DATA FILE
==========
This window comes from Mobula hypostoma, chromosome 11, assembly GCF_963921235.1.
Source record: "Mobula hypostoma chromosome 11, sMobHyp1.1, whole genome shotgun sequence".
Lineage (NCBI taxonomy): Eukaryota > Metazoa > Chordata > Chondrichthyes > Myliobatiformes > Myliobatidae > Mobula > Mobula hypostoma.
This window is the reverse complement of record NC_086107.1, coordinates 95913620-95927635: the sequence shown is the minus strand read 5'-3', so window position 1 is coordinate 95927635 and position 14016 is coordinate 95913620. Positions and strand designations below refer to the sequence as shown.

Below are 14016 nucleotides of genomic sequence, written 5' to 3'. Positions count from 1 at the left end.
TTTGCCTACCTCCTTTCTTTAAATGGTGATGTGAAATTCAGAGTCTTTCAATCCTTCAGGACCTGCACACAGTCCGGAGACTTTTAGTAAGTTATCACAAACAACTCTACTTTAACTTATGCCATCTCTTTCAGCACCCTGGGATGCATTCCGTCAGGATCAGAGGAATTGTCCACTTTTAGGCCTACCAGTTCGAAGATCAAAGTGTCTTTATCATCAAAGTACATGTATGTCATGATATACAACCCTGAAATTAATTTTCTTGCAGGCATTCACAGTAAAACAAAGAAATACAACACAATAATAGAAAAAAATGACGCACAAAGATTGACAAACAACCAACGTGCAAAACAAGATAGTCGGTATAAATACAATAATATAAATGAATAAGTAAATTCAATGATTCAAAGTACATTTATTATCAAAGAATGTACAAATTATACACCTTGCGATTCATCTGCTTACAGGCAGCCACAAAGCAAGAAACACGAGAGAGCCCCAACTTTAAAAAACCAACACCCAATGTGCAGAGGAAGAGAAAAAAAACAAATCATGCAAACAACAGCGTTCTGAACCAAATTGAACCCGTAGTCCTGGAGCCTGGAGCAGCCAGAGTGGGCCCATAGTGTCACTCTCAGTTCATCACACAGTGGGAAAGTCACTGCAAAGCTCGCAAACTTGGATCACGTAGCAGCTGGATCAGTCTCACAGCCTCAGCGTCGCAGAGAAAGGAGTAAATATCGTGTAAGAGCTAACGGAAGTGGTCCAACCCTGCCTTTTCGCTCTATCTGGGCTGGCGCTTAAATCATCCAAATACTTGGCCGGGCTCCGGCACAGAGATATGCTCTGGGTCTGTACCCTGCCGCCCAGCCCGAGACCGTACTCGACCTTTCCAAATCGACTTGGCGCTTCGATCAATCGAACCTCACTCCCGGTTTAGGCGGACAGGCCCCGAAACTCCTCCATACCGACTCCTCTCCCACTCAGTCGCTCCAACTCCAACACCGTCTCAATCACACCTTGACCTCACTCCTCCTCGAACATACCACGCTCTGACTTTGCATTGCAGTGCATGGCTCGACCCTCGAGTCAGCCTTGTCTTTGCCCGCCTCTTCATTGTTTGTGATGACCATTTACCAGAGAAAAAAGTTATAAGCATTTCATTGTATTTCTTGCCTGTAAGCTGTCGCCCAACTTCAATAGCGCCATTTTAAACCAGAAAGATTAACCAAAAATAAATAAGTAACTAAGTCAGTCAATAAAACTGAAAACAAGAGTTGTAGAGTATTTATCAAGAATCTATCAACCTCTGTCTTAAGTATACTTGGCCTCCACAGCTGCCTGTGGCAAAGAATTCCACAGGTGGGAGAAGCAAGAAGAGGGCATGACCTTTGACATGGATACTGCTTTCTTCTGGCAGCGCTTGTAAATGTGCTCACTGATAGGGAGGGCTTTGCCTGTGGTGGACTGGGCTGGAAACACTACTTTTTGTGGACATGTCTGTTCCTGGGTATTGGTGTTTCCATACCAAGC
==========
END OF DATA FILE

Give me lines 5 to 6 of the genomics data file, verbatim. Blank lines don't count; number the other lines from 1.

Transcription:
Below are 14016 nucleotides of genomic sequence, written 5' to 3'. Positions count from 1 at the left end.
TTTGCCTACCTCCTTTCTTTAAATGGTGATGTGAAATTCAGAGTCTTTCAATCCTTCAGGACCTGCACACAGTCCGGAGACTTTTAGTAAGTTATCACAAACAACTCTACTTTAACTTATGCCATCTCTTTCAGCACCCTGGGATGCATTCCGTCAGGATCAGAGGAATTGTCCACTTTTAGGCCTACCAGTTCGAAGATCAAAGTGTCTTTATCATCAAAGTACATGTATGTCATGATATACAACCCTGAAATTAATTTTCTTGCAGGCATTCACAGTAAAACAAAGAAATACAACACAATAATAGAAAAAAATGACGCACAAAGATTGACAAACAACCAACGTGCAAAACAAGATAGTCGGTATAAATACAATAATATAAATGAATAAGTAAATTCAATGATTCAAAGTACATTTATTATCAAAGAATGTACAAATTATACACCTTGCGATTCATCTGCTTACAGGCAGCCACAAAGCAAGAAACACGAGAGAGCCCCAACTTTAAAAAACCAACACCCAATGTGCAGAGGAAGAGAAAAAAAACAAATCATGCAAACAACAGCGTTCTGAACCAAATTGAACCCGTAGTCCTGGAGCCTGGAGCAGCCAGAGTGGGCCCATAGTGTCACTCTCAGTTCATCACACAGTGGGAAAGTCACTGCAAAGCTCGCAAACTTGGATCACGTAGCAGCTGGATCAGTCTCACAGCCTCAGCGTCGCAGAGAAAGGAGTAAATATCGTGTAAGAGCTAACGGAAGTGGTCCAACCCTGCCTTTTCGCTCTATCTGGGCTGGCGCTTAAATCATCCAAATACTTGGCCGGGCTCCGGCACAGAGATATGCTCTGGGTCTGTACCCTGCCGCCCAGCCCGAGACCGTACTCGACCTTTCCAAATCGACTTGGCGCTTCGATCAATCGAACCTCACTCCCGGTTTAGGCGGACAGGCCCCGAAACTCCTCCATACCGACTCCTCTCCCACTCAGTCGCTCCAACTCCAACACCGTCTCAATCACACCTTGACCTCACTCCTCCTCGAACATACCACGCTCTGACTTTGCATTGCAGTGCATGGCTCGACCCTCGAGTCAGCCTTGTCTTTGCCCGCCTCTTCATTGTTTGTGATGACCATTTACCAGAGAAAAAAGTTATAAGCATTTCATTGTATTTCTTGCCTGTAAGCTGTCGCCCAACTTCAATAGCGCCATTTTAAACCAGAAAGATTAACCAAAAATAAATAAGTAACTAAGTCAGTCAATAAAACTGAAAACAAGAGTTGTAGAGTATTTATCAAGAATCTATCAACCTCTGTCTTAAGTATACTTGGCCTCCACAGCTGCCTGTGGCAAAGAATTCCACAGGTGGGAGAAGCAAGAAGAGGGCATGACCTTTGACATGGATACTGCTTTCTTCTGGCAGCGCTTGTAAATGTGCTCACTGATAGGGAGGGCTTTGCCTGTGGTGGACTGGGCTGGAAACACTACTTTTTGTGGACATGTCTGTTCCTGGGTATTGGTGTTTCCATACCAAGC